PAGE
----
Josh and Emma have lived next door to each other their entire lives. When Josh’s mom gets a free AOL CD in the mail, she tells him to give it to Emma, who just got a new computer. When they sign on, they end up logged into their Facebook profiles. The problem is that it’s 1996, and Facebook hasn’t been invented yet. With a glimpse into their lives 15 years later, the two are hooked. As they make decisions in their daily lives, they begin to notice that changes occur in their futures. What are they doing right and wrong, and how do they ensure that they end up happy?
It’s a great premise, isn’t it? Both Jay Asher and Carolyn Mackler have made names for themselves in the YA world, and to say that this collaboration was eagerly anticipated is putting it mildly. Unfortunately, a promising premise and two popular authors can’t help the fact that the result is shallow, silly, and ultimately uninteresting.
The novel’s strongest point is that it acts as both a trip down memory lane for Gen X-ers as well as relatively smart commentary on today’s obsession with social media. The name-dropping of 90s pop culture feels a bit forced at times, but it’s still fun to cringe when characters say things like, “Dave Matthews is one of the most underrated guitarists ever.” Also, Josh and Emma’s shock at what people are willing to say about themselves on the internet is entertaining. How far we’ve fallen.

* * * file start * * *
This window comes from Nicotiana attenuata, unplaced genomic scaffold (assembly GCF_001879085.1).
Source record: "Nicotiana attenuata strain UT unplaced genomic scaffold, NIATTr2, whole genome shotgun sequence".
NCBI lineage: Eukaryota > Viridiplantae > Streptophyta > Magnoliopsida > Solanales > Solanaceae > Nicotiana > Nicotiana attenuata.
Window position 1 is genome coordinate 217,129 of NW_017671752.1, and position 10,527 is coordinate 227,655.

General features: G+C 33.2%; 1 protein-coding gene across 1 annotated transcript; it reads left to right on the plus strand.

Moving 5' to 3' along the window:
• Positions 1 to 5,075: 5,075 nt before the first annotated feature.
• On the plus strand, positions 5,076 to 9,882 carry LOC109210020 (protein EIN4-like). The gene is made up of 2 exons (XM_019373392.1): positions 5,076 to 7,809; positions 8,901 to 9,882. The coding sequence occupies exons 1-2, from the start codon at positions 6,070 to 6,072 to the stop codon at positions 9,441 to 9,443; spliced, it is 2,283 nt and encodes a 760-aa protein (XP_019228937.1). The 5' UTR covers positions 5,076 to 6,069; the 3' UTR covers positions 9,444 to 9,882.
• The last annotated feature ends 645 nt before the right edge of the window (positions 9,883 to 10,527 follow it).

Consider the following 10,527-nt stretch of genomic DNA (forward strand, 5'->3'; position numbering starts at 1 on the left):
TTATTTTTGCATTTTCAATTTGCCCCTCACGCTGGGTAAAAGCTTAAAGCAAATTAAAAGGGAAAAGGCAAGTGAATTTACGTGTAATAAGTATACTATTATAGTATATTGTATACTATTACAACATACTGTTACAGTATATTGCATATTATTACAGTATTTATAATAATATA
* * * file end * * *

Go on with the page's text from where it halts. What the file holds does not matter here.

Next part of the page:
Unfortunately, these tidbits can’t sustain the story as a whole. Instead of focusing in the main characters (or developing them at all), the authors allow their characters to worry over who they will marry and what job they will have. This propels far too much of the plot, and it doesn’t take long before it starts to make the story feel totally claustrophobic. Is that really all teenagers have to think about? Their future spouse?
There are several opportunities to develop side stories and secondary characters, and each one is completely ignored. Instead of allowing the story to open up, the plot moves along at a steady, fast pace. The result is a page-turner to be sure, but there’s no depth to be found here.
Some readers will enjoy the light fantasy element of getting to know your future before it happens, but most will be frustrated by lackluster characters and a kiddie-pool-shallow plot. I’d give this one a pass and watch The Butterfly Effect instead. At least that one is unintentionally hilarious.
The Future of Us by Jay Asher & Carolyn Mackler. Razorbill: 2011. Borrowed copy.